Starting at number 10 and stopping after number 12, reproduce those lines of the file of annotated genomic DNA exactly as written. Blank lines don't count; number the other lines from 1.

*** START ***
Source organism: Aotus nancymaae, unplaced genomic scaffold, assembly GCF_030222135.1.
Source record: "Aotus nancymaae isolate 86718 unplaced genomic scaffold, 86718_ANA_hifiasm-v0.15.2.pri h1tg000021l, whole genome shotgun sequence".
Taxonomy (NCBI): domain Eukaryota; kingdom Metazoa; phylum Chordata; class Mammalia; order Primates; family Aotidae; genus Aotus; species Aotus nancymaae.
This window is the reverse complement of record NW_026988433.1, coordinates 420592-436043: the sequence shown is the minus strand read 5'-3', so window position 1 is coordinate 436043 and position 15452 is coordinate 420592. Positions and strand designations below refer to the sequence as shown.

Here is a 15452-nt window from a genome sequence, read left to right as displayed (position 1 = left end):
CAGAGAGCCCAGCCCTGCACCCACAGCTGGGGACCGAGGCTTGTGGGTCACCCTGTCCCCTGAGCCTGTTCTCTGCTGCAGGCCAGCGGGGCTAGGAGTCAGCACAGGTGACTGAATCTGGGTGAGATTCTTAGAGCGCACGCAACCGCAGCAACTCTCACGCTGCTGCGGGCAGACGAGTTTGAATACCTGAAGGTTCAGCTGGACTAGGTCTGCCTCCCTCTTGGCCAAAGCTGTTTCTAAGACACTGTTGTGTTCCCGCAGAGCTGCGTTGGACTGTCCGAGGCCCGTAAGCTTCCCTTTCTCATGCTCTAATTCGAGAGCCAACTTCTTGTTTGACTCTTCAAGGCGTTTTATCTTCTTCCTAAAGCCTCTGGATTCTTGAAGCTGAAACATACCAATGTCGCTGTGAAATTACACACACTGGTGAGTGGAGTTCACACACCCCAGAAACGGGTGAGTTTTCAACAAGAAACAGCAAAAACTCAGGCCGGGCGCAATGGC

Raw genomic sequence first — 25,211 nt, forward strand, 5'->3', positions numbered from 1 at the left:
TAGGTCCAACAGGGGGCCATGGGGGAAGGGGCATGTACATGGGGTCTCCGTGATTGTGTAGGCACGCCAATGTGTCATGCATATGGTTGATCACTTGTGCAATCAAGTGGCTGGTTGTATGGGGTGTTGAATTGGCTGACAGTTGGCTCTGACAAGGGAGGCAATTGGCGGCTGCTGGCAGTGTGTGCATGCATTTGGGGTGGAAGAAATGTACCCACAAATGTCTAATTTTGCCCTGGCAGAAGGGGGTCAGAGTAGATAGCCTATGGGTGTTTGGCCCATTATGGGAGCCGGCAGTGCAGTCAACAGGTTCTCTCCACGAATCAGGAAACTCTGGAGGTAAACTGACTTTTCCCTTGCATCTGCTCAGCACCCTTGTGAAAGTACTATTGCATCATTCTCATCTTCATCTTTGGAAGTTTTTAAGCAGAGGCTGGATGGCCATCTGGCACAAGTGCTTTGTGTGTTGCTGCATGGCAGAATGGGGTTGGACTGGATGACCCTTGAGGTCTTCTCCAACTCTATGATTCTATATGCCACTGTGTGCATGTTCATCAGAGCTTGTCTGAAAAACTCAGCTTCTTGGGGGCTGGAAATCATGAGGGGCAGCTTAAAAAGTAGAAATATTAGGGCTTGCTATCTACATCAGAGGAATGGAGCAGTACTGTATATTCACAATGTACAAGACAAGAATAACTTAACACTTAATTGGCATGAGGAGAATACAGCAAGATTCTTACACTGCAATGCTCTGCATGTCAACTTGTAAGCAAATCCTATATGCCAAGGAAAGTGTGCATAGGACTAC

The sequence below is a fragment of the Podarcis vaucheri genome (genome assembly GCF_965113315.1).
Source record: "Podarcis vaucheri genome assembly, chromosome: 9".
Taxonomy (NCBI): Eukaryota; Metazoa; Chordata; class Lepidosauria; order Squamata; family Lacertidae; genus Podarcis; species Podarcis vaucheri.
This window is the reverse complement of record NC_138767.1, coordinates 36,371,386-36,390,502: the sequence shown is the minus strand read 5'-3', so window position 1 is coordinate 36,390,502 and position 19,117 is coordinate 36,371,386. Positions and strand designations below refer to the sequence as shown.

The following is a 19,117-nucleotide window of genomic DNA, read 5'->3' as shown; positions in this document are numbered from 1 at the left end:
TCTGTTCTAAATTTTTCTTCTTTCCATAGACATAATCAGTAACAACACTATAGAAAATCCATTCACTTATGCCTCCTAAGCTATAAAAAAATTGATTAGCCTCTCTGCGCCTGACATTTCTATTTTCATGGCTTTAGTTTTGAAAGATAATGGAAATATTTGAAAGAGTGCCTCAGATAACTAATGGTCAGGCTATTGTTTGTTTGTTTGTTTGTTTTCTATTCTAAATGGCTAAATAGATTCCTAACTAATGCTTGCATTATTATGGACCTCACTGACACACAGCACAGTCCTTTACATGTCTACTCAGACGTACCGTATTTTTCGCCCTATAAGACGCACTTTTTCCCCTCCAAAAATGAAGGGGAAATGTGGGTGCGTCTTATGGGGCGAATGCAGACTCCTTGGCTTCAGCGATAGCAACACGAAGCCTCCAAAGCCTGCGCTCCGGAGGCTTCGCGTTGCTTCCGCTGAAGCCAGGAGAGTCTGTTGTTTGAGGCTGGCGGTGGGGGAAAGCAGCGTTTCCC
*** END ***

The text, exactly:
Source record: "Podarcis vaucheri genome assembly, chromosome: 9".
Taxonomy (NCBI): Eukaryota; Metazoa; Chordata; class Lepidosauria; order Squamata; family Lacertidae; genus Podarcis; species Podarcis vaucheri.
This window is the reverse complement of record NC_138767.1, coordinates 36,371,386-36,390,502: the sequence shown is the minus strand read 5'-3', so window position 1 is coordinate 36,390,502 and position 19,117 is coordinate 36,371,386. Positions and strand designations below refer to the sequence as shown.